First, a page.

Earnings roundup: BMS to cut $1B more
Big Pharma inundated the market with earnings reports the last two days, for the most part surpassing analyst expectations. But the reports buried some of the biggest news: That Bristol-Myers Squibb is plotting a major add-on to its $1.5 billion restructuring, and that GlaxoSmithKline's embattled diabetes med Avandia saw sales plummet by almost half. Here are the highlights:
- Bristol-Myers Squibb reported better-than-expected revenues of $5.2 billion, up from $4.47 billion a year earlier, with adjusted earnings at 43 cents per share, up from 31 cents. Star performers for the company included its clot-buster Plavix and psych drug Abilify, whose sales rose 17 percent and 28 percent respectively. Results also benefited from the company's $1.5 billion cost-cutting program--which it plans to expand by an additional $1 billion. No details yet on how.
- Eli Lilly profits soared by 45 percent for the quarter to $958 million, or 88 cents a share, on an 11 percent increase in revenues to $5.15 billion. Its antidepressant Cymbalta saw sales grow by 26 percent, with a 19 percent increase domestically and a whopping 80 percent rise on the international market. Tadalafil, the ED treatment, grew sales by 24 percent.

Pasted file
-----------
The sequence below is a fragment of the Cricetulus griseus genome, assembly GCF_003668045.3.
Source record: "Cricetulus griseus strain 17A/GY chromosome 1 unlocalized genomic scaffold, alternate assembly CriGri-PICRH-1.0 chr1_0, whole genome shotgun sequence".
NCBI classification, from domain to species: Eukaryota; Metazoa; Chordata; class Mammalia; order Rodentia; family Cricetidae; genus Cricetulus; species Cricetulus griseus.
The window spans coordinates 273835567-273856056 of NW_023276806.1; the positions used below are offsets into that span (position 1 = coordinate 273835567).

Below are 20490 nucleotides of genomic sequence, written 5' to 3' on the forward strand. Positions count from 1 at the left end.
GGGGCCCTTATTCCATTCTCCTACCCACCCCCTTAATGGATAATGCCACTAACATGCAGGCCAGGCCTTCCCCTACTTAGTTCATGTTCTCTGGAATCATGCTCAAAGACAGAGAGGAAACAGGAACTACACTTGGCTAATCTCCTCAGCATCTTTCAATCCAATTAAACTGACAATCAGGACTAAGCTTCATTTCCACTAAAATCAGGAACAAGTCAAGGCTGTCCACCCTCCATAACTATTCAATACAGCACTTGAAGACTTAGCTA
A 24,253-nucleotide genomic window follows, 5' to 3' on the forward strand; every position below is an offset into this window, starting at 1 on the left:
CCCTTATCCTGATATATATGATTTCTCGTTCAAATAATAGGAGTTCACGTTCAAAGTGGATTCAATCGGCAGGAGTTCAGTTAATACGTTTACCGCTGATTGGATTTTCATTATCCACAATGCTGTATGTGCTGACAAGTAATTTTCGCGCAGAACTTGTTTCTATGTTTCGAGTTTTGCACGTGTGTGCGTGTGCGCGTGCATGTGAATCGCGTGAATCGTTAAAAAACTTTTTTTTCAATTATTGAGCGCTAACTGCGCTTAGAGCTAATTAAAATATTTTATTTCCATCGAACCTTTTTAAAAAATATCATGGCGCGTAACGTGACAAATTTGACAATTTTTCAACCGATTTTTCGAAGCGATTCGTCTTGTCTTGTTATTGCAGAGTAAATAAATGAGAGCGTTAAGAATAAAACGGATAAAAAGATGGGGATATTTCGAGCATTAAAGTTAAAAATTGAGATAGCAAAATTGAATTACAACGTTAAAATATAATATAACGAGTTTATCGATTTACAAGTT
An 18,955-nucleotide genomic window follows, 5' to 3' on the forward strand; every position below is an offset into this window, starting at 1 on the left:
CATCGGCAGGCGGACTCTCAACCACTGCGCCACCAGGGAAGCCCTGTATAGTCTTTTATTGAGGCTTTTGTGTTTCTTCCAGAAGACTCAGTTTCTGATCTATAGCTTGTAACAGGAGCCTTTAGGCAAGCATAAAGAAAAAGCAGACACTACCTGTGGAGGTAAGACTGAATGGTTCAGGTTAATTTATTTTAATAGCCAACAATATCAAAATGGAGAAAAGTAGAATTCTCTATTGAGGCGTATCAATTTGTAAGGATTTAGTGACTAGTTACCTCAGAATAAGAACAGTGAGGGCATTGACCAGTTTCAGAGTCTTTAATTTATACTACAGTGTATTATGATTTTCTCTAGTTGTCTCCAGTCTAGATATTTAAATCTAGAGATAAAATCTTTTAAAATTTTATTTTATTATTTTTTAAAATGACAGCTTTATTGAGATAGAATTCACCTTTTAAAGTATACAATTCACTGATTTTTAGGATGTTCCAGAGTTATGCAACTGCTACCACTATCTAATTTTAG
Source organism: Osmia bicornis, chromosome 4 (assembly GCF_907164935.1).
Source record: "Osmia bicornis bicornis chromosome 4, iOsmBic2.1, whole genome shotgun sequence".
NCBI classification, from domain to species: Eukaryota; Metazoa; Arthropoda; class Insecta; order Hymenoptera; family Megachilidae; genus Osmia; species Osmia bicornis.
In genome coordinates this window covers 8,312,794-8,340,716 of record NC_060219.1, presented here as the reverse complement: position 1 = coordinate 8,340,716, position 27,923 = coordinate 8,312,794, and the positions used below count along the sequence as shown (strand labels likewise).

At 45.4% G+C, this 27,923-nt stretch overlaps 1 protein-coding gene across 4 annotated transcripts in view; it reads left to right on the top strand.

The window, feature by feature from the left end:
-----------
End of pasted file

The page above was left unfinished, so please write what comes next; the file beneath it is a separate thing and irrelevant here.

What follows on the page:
- Pfizer's profits more than doubled to $2.78 billion on strong international sales growth, which offset generic competition in the U.S. Sales grew by 9.5 percent to $12.13 billion, but U.S. revenues dropped by 2 percent as the allergy med Zyrtec and cancer drug Camptosar went generic. Lipitor sales grew by 9 percent, largely internationally.
- GlaxoSmithKline beat market expectations, numbers-wise, on strong vaccine and asthma-drug sales. But analysts are concerned about a 46 percent drop in sales of the diabetes med Avandia and disappointing results in its consumer health business.
- Wyeth sales grew 5 percent to $5.9 billion, with almost all of that increase coming from the weak dollar; its net income fell by 6 percent to $1.12 billion, including charges related to its cost-cutting program. Excluding those charges, its EPS of 91 cents beat analyst estimates. The company's lead product, the antidepressant Effexor, grew sales by 5 percent, and its pneumonia vaccine Prevnar boosted revenues by 9 percent.